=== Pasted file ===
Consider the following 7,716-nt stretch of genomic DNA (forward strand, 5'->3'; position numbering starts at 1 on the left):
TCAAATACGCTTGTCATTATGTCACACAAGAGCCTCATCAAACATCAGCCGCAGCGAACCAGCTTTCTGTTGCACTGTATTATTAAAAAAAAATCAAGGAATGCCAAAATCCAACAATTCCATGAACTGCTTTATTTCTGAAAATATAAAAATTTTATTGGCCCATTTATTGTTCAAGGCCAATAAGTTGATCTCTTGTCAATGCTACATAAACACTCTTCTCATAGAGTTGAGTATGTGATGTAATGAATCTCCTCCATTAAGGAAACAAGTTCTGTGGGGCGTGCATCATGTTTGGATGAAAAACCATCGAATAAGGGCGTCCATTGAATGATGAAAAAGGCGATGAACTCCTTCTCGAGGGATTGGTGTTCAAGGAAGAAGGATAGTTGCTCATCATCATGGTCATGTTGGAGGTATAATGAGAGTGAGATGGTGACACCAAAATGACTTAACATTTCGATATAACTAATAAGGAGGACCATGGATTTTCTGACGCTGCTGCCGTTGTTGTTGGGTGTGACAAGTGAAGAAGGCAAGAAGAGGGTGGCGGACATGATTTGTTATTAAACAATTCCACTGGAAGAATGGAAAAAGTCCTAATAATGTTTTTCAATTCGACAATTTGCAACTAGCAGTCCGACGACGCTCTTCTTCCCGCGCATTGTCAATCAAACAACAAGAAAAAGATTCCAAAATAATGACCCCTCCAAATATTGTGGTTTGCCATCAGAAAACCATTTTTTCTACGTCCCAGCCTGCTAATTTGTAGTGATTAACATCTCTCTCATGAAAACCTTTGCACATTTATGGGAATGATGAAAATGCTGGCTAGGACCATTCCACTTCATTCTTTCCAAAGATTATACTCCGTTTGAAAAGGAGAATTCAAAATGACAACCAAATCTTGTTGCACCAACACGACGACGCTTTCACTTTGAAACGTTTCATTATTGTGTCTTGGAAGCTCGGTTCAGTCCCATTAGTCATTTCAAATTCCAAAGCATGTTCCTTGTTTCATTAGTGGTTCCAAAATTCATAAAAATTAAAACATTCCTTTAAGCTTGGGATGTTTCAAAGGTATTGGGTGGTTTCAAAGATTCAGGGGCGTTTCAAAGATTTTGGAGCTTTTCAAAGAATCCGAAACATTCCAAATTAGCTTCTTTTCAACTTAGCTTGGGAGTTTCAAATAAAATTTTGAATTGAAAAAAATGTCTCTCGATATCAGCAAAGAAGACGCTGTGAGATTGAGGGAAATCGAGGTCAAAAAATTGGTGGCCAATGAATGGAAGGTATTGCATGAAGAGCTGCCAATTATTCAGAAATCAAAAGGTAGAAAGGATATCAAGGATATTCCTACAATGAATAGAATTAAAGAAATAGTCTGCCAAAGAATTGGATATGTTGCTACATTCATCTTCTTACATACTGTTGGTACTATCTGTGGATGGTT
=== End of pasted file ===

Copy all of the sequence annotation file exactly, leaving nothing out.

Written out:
Consider the following 7,716-nt stretch of genomic DNA (forward strand, 5'->3'; position numbering starts at 1 on the left):
TCAAATACGCTTGTCATTATGTCACACAAGAGCCTCATCAAACATCAGCCGCAGCGAACCAGCTTTCTGTTGCACTGTATTATTAAAAAAAAATCAAGGAATGCCAAAATCCAACAATTCCATGAACTGCTTTATTTCTGAAAATATAAAAATTTTATTGGCCCATTTATTGTTCAAGGCCAATAAGTTGATCTCTTGTCAATGCTACATAAACACTCTTCTCATAGAGTTGAGTATGTGATGTAATGAATCTCCTCCATTAAGGAAACAAGTTCTGTGGGGCGTGCATCATGTTTGGATGAAAAACCATCGAATAAGGGCGTCCATTGAATGATGAAAAAGGCGATGAACTCCTTCTCGAGGGATTGGTGTTCAAGGAAGAAGGATAGTTGCTCATCATCATGGTCATGTTGGAGGTATAATGAGAGTGAGATGGTGACACCAAAATGACTTAACATTTCGATATAACTAATAAGGAGGACCATGGATTTTCTGACGCTGCTGCCGTTGTTGTTGGGTGTGACAAGTGAAGAAGGCAAGAAGAGGGTGGCGGACATGATTTGTTATTAAACAATTCCACTGGAAGAATGGAAAAAGTCCTAATAATGTTTTTCAATTCGACAATTTGCAACTAGCAGTCCGACGACGCTCTTCTTCCCGCGCATTGTCAATCAAACAACAAGAAAAAGATTCCAAAATAATGACCCCTCCAAATATTGTGGTTTGCCATCAGAAAACCATTTTTTCTACGTCCCAGCCTGCTAATTTGTAGTGATTAACATCTCTCTCATGAAAACCTTTGCACATTTATGGGAATGATGAAAATGCTGGCTAGGACCATTCCACTTCATTCTTTCCAAAGATTATACTCCGTTTGAAAAGGAGAATTCAAAATGACAACCAAATCTTGTTGCACCAACACGACGACGCTTTCACTTTGAAACGTTTCATTATTGTGTCTTGGAAGCTCGGTTCAGTCCCATTAGTCATTTCAAATTCCAAAGCATGTTCCTTGTTTCATTAGTGGTTCCAAAATTCATAAAAATTAAAACATTCCTTTAAGCTTGGGATGTTTCAAAGGTATTGGGTGGTTTCAAAGATTCAGGGGCGTTTCAAAGATTTTGGAGCTTTTCAAAGAATCCGAAACATTCCAAATTAGCTTCTTTTCAACTTAGCTTGGGAGTTTCAAATAAAATTTTGAATTGAAAAAAATGTCTCTCGATATCAGCAAAGAAGACGCTGTGAGATTGAGGGAAATCGAGGTCAAAAAATTGGTGGCCAATGAATGGAAGGTATTGCATGAAGAGCTGCCAATTATTCAGAAATCAAAAGGTAGAAAGGATATCAAGGATATTCCTACAATGAATAGAATTAAAGAAATAGTCTGCCAAAGAATTGGATATGTTGCTACATTCATCTTCTTACATACTGTTGGTACTATCTGTGGATGGTT